February 17, 2017 | Posted by James McMahon
This article offers a critique of Alexander Anievas and Kerem Nişancioğlu’s “How the West came to rule: the geopolitical origins of capitalism”. We argue that while all historiography features a number of silences, shortcomings or omissions, the omissions in How the West came to rule lead to a mistaken view of the emergence of capitalism. There are two main issues to be confronted. First, we argue that Anievas and Nişancioğlu have an inadequate and misleading understanding of “capital” and “capitalism” that tilts them towards a theoretical stance that comes very close to arguing that everything caused capitalism while at the same time having no clear and convincing definition of “capital” or “capitalism”. Second, there are at least three omissions—particular to England/Britain within a geopolitical context—that should be discussed in any attempt to explain the development of capitalism: the financial revolution and the Bank of England; the transition to coal energy; and the capitalization of state power as it relates to war, colonialism and slavery. We conclude by calling for a connected-histories approach within the framework of capital as power.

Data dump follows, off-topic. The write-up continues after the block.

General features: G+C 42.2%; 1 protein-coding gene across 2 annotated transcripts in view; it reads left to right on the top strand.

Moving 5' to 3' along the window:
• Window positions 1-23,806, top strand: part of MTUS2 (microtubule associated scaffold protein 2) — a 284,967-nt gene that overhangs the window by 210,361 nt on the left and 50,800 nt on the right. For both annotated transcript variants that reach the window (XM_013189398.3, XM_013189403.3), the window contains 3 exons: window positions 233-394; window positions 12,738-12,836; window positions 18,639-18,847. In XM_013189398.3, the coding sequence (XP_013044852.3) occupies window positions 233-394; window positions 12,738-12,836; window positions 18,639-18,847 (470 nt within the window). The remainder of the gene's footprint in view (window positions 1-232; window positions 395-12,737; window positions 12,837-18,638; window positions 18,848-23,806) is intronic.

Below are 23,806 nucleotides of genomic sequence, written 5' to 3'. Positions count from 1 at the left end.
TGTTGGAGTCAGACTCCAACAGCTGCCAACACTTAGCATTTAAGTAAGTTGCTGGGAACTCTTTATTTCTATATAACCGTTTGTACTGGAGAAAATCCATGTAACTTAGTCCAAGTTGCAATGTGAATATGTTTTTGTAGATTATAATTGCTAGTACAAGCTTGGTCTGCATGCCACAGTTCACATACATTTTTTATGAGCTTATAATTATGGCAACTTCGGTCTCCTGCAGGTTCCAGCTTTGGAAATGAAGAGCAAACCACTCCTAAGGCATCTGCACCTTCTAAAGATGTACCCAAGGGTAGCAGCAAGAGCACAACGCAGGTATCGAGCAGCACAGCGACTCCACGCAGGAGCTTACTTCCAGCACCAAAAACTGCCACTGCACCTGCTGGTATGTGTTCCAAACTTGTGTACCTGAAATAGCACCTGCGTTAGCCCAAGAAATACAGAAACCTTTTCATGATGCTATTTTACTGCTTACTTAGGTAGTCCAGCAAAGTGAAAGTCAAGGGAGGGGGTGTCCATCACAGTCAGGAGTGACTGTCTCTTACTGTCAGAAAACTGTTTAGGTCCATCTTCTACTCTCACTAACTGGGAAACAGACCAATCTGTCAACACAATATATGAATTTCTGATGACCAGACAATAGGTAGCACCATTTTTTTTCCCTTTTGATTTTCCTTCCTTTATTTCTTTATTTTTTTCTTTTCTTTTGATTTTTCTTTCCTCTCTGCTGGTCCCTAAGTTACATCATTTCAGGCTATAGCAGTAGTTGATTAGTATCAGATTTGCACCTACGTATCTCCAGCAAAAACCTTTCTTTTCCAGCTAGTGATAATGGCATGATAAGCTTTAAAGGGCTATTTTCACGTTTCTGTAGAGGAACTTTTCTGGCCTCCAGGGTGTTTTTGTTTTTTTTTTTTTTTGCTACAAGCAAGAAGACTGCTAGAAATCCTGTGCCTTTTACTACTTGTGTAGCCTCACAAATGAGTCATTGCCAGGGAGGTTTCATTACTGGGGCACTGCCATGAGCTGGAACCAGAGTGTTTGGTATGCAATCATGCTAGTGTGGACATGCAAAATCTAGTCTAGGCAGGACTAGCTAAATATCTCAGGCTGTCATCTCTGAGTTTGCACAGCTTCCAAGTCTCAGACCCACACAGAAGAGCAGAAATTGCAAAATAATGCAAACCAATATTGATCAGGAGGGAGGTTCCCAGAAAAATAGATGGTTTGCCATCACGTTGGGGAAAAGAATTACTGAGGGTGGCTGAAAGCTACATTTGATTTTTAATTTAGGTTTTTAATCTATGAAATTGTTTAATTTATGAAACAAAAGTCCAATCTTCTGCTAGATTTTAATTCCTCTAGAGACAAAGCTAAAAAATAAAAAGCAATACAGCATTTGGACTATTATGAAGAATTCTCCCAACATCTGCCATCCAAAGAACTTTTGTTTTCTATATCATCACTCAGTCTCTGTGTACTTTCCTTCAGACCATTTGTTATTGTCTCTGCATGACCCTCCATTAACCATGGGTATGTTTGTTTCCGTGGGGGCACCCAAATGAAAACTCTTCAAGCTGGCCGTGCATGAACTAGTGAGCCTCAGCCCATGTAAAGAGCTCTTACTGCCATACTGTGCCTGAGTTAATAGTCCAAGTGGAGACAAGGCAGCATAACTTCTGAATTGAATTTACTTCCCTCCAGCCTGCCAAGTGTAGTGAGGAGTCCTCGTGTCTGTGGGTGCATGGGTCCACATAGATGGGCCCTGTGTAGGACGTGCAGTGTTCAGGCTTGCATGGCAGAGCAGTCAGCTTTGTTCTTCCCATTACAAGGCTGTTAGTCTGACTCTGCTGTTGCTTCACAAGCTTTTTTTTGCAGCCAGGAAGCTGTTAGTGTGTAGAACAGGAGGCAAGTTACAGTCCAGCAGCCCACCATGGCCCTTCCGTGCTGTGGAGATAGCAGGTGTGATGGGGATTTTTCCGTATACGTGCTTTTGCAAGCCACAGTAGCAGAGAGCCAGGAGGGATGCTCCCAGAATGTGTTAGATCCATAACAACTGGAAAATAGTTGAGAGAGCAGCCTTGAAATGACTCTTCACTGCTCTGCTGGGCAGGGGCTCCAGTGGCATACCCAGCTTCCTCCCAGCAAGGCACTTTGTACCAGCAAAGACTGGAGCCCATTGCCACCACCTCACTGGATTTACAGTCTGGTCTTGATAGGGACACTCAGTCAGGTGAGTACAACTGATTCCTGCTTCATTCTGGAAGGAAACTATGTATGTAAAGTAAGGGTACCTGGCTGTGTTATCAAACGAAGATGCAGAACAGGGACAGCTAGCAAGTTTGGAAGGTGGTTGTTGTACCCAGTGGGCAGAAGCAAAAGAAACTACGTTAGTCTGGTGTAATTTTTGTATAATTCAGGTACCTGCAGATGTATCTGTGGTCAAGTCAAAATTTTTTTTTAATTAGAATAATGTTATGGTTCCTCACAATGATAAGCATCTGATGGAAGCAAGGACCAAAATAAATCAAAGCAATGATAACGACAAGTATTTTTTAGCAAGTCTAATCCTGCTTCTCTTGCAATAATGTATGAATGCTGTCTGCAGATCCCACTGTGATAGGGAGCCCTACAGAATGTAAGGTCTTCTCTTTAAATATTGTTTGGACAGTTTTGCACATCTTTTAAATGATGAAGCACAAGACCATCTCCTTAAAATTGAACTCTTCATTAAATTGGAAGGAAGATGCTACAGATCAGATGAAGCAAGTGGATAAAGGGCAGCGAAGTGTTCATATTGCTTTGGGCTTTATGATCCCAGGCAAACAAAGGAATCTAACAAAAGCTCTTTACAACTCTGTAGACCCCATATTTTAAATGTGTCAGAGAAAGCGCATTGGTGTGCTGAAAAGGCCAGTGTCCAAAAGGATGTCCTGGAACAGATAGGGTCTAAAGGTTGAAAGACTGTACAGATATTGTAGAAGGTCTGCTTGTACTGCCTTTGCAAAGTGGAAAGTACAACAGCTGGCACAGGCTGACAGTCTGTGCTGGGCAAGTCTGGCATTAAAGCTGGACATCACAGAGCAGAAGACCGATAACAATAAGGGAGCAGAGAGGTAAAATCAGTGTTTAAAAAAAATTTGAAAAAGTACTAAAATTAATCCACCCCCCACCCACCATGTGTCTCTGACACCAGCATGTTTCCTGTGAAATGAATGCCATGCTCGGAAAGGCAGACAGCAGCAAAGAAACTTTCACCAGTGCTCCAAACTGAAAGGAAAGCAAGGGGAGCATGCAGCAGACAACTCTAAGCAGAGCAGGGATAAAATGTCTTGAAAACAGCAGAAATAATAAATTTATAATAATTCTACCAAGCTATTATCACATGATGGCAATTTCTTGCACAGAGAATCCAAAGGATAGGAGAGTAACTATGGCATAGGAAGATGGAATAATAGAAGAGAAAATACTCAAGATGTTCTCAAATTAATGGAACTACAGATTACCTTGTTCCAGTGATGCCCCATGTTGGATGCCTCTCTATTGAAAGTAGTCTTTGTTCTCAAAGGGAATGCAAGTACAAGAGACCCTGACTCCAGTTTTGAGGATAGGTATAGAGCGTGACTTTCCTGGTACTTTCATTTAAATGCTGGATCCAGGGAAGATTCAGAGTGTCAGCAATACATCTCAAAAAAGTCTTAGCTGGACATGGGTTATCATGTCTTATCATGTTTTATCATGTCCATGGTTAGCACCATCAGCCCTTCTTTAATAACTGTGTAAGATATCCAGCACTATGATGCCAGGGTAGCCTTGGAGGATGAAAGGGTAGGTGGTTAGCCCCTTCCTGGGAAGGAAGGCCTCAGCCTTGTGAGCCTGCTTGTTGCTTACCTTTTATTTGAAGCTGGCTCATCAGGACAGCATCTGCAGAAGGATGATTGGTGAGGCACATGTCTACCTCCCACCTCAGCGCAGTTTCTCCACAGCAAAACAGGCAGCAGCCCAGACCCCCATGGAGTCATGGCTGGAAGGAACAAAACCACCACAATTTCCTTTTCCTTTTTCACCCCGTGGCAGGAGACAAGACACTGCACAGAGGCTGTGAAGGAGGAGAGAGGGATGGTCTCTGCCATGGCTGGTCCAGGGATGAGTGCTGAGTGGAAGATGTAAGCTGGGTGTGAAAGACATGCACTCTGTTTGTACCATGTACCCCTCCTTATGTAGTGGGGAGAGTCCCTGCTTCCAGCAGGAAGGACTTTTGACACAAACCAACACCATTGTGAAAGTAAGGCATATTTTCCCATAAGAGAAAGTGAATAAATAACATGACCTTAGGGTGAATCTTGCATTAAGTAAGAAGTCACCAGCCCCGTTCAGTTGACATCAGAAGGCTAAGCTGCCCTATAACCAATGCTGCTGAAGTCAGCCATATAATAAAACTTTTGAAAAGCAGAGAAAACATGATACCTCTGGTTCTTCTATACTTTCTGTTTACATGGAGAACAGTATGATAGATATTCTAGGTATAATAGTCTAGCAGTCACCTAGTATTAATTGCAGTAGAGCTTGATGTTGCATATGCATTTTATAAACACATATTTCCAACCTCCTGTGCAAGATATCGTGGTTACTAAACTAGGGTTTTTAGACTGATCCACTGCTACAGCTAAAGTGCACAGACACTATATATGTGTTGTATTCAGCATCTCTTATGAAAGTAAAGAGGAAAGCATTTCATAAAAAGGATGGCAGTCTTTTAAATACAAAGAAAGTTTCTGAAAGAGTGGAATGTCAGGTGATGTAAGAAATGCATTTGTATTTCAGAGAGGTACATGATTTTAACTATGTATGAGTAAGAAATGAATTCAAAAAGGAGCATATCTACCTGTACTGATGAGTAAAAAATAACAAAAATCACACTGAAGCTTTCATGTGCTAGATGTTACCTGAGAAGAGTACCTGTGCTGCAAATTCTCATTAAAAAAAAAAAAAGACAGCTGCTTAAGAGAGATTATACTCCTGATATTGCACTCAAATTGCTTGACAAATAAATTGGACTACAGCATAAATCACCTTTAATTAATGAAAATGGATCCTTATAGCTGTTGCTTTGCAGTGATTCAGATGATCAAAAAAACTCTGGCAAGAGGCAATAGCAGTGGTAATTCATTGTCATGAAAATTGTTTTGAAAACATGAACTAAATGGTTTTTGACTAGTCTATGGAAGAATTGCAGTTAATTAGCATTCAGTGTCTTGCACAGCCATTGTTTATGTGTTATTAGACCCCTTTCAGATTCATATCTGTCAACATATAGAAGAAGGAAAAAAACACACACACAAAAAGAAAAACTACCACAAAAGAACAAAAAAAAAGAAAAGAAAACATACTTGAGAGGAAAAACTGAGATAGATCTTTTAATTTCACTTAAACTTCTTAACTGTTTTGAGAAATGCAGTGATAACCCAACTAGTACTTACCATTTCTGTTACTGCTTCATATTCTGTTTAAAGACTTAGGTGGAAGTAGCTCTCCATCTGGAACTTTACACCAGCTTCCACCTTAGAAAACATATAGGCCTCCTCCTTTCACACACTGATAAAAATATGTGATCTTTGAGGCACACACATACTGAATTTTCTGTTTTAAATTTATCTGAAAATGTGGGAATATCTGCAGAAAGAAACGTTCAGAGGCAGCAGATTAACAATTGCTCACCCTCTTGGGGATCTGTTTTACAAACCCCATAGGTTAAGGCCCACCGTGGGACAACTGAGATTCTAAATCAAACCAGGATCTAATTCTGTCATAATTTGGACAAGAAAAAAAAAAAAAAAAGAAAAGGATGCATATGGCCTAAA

Uneven and Combined Confusion: On the Geopolitical Origins of Capitalism and the Rise of the West
Di Muzio, Tim and Dow, Matthew. (2017). Cambridge Review of International Affairs. OnlineFirst. 10 February. pp. 1-20.
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